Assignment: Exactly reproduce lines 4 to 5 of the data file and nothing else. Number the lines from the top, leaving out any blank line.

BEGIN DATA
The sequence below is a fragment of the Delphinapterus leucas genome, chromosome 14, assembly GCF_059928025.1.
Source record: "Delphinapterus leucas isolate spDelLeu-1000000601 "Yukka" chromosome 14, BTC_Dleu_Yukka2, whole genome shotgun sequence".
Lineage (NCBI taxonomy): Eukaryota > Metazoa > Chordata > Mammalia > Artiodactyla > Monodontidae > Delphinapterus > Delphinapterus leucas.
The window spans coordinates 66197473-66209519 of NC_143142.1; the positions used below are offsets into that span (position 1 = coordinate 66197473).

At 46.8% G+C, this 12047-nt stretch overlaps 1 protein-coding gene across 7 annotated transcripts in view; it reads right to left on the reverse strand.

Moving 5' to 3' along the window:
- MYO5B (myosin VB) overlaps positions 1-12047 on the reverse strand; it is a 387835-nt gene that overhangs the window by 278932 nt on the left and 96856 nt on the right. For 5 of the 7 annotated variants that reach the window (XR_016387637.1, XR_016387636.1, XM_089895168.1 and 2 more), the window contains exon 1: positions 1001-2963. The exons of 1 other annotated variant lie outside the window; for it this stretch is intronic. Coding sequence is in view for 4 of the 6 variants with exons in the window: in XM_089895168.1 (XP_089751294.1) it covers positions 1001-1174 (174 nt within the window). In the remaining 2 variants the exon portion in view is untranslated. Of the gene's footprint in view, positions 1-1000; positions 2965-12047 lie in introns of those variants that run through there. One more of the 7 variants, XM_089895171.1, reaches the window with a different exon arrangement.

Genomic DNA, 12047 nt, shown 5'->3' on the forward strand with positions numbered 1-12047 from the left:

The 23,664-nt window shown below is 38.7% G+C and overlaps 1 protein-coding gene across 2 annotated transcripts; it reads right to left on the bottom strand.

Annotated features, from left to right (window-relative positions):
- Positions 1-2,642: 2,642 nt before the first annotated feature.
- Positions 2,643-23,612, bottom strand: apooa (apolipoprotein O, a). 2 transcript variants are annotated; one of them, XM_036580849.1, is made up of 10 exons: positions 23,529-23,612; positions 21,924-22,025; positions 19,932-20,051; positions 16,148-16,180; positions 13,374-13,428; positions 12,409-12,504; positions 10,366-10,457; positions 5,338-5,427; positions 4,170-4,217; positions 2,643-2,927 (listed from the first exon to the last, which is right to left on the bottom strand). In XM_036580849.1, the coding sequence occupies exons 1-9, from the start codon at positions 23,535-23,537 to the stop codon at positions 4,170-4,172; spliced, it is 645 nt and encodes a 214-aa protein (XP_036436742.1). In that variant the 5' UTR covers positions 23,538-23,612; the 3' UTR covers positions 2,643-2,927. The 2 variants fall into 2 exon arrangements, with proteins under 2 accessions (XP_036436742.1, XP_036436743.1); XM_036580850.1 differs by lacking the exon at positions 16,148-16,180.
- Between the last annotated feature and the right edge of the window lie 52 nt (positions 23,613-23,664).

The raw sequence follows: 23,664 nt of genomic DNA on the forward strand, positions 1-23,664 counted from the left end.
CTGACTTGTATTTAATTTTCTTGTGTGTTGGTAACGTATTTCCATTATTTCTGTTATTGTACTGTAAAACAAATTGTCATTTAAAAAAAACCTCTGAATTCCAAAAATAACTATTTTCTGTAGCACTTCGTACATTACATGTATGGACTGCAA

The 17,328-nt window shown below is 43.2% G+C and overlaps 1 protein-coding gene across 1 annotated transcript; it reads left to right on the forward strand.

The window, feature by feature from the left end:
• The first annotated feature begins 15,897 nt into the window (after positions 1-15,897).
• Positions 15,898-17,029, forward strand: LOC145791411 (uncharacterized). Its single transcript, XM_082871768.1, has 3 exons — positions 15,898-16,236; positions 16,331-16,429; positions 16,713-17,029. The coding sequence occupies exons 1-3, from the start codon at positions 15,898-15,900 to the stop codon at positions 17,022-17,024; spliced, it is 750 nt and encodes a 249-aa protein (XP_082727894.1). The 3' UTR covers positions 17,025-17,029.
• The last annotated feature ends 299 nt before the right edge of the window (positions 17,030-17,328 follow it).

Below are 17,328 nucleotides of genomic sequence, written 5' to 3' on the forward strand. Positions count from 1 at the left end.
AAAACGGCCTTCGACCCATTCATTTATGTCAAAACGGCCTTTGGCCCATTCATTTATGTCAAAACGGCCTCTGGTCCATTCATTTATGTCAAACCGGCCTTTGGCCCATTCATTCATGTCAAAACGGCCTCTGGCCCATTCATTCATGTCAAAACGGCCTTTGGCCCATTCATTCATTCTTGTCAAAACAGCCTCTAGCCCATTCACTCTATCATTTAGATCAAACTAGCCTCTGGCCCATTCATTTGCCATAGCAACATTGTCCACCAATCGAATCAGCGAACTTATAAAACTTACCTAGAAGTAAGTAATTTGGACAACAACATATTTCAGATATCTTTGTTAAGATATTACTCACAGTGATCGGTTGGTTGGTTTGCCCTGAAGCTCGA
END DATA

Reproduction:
The window spans coordinates 66197473-66209519 of NC_143142.1; the positions used below are offsets into that span (position 1 = coordinate 66197473).

At 46.8% G+C, this 12047-nt stretch overlaps 1 protein-coding gene across 7 annotated transcripts in view; it reads right to left on the reverse strand.